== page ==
by Jonah Holland, Lewis Ginter Botanical Garden, Public Relations & Marketing Coordinator
Recently, I’ve been having fun playing with Instagram. I’ve been using to for some time here at the Garden to post in-the-moment scenes of the Garden as I walk exploring what’s new this week. But after hearing one of the Virginia Tourism Corporation’s photographers, Cameron Davidson, speak about it at VA-1 Tourism Summit, I been feeling even more inspired to use it. Davidson told us that we don’t have to get the perfect shot, and for me, this was just enough to take the pressure off. In fact, Davidson says, people no longer want to see polished work in every instance. It can look too perfect — unreal. What people want, Davidson explained is to be in the moment with you. They want the “Instagram feel,” — you connect with the audience though the photo. A sort of “wish you were here” mentality. Since his talk I’ve more firmly embraced Instagram. I’ve gotten back to my photographer’s roots (I used to shoot for Style Weekly), but with the goal of sharing the moment, not photographic perfection. I used a filter (toaster) for the first time, and even shared a photo of an imperfect bloom ….we can’t all be perfect, but we can still be beautiful in our imperfections. Davidson said, “Imperfect is the new perfect” and to me that was permission to be real, because realism engages the viewer.
But what really changed things for me was today when I noticed that our old Yfrog photo widget on our Online Communities Page wasn’t carrying photos to its feed — it needed to be replaced. What to replace it with? And then I had my ah-ha moment: Instagram! I Googled “Instagram Widget” (got to love technology today)…and seconds later I found SnapWidget a customizable widget that you can pull a feed from either an Instagram account or hashtag and customize it into a slideshow, grid or interactive map of where you took the photos and embed it in your webpage or blog. So cool! Above is the feed from Lewis Ginter’s account.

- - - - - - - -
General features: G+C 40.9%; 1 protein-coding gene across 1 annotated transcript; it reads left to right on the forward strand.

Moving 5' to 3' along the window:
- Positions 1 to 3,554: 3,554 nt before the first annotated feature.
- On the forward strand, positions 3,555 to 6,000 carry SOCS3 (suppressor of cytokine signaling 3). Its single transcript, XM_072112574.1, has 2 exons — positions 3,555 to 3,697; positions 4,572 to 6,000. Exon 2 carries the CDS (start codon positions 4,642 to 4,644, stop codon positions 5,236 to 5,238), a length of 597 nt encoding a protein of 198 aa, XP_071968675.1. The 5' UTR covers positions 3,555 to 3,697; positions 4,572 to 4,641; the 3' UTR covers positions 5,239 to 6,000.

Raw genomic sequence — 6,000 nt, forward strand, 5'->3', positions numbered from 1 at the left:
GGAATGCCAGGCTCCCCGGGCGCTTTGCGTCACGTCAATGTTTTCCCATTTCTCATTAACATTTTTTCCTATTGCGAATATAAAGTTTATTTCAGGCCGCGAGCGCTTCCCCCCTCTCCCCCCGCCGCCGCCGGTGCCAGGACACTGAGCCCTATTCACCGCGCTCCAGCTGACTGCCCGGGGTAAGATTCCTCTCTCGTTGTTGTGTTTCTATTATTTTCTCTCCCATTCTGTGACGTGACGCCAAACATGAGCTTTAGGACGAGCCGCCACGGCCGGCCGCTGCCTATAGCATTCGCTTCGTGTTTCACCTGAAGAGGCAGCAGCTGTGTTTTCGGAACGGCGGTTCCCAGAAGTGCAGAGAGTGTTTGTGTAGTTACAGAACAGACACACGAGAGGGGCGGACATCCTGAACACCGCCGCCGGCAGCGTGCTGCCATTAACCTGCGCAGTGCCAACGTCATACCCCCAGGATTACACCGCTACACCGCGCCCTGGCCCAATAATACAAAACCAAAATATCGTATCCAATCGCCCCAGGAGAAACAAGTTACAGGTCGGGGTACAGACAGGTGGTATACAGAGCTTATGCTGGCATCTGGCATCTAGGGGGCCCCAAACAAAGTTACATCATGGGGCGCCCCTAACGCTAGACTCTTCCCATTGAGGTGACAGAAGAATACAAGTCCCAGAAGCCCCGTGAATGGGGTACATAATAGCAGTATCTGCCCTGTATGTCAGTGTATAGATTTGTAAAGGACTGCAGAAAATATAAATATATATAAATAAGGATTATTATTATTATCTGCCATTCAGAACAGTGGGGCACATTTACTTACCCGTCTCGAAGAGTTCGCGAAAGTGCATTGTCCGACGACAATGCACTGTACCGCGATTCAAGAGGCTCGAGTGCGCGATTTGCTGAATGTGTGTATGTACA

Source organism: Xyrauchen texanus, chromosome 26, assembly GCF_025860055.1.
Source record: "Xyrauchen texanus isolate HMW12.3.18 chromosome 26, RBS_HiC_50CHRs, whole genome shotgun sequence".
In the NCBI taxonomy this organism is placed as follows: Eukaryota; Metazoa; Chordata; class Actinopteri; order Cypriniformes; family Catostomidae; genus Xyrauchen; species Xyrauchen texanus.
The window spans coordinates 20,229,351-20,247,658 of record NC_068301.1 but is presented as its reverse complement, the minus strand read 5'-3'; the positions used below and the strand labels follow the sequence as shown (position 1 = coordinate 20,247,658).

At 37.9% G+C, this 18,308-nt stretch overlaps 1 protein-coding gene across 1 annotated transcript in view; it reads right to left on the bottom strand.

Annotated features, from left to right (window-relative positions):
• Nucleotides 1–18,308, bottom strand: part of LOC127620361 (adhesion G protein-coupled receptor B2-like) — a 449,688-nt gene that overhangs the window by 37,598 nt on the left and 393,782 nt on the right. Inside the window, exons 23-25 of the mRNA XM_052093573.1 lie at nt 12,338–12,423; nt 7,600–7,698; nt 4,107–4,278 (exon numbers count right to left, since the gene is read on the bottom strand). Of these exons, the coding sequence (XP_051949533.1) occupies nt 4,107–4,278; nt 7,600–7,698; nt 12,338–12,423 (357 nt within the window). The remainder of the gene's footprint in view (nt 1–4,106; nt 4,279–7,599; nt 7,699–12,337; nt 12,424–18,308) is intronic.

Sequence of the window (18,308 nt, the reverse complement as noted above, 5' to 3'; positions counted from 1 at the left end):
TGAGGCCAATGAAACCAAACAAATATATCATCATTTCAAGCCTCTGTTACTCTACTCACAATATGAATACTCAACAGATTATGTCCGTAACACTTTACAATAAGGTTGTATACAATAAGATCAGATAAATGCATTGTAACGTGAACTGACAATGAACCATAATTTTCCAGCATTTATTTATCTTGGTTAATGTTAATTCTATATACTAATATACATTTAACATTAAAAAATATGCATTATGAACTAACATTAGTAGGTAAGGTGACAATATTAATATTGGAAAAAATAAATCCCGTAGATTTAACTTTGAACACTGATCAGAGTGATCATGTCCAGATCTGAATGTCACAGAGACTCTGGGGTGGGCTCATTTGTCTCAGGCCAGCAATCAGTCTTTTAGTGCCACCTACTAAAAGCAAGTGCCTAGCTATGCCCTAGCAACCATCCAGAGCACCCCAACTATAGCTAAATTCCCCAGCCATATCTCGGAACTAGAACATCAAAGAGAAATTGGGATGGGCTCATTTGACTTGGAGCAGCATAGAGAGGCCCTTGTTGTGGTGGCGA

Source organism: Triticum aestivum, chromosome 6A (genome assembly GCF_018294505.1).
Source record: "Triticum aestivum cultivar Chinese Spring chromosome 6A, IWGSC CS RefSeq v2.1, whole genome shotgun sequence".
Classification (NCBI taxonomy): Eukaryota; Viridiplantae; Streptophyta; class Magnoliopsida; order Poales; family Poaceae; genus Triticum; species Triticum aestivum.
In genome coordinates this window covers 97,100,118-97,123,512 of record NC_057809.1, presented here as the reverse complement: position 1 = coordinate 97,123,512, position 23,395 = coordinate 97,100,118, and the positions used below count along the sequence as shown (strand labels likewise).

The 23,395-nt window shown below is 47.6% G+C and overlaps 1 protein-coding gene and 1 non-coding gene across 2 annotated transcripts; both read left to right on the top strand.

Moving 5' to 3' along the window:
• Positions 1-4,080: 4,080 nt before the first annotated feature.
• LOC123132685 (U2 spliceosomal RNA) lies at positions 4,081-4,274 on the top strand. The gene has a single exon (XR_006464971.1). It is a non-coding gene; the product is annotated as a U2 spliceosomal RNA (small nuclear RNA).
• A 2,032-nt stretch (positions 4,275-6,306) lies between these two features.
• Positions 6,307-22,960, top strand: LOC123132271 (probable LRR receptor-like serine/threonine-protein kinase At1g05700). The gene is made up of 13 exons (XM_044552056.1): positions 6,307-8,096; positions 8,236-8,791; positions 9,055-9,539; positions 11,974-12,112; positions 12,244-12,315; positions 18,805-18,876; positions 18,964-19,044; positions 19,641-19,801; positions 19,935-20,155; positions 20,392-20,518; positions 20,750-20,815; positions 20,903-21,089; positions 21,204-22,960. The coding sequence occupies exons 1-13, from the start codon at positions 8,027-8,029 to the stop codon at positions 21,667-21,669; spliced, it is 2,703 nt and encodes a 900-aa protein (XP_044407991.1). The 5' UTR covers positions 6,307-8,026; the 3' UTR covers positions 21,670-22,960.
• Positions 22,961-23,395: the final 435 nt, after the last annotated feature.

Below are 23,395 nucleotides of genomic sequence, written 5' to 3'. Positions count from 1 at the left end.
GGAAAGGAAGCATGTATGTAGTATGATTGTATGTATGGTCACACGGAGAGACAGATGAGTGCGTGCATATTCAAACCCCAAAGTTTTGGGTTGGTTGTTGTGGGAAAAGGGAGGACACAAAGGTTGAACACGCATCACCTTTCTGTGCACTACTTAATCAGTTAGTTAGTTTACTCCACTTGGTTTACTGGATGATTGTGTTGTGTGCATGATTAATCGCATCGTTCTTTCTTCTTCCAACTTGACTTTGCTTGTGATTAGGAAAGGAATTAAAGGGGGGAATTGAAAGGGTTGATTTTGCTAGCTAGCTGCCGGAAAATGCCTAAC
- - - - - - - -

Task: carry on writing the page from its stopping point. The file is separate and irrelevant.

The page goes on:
I love that I can not only share my own view of the Garden via the Garden’s official Instagram feed, but that I can also share other’s view of the Garden. If you stay on the #lewisginter hashtag slideshow (shown below), you’ll see a side of the garden from our visitor’s perspective. A baby enjoying the Garden with his mom, Swiss Chard from a new perspective, or a teenager in love with the butterfly bench outside the Conservatory.
So with Facebook limiting fans access to the non-profit pages they follow. And Non-Profit Tech 2.0 blog recommending diversification of social media platforms, Instagram is becoming the darling of social media in a way it has never been before. Even my 11-year-old daughter asked me last week if she could start an Instagram account because….”all her friends are doing it.”
Instagram is right there in step, responding to its new popularity. Mashable reported Monday that Instagram now has a web interface for the first time. Statigr.am, after all is Statigr.am, not Instagram.
You can see if your profile is up by typing in instagram.com/username — the Garden’s profile is not live yet, but said to ”check back later this week”… that this feature would be available soon.
As Mashable says:
The numbers are pretty startling: 10 images per second, over half a million photos with the hashtag “Sandy.” Everyone is jumping on this bandwagon. Comodo, a restaurant in Soho, NYC, has a menu provided entirely in Instagram photo submissions. (BRILLIANT!!) The opportunities seem endless. Please, if you’d like to be featured on this widget and the one on our online communities page, please use the tag #lewisginter on Instagram.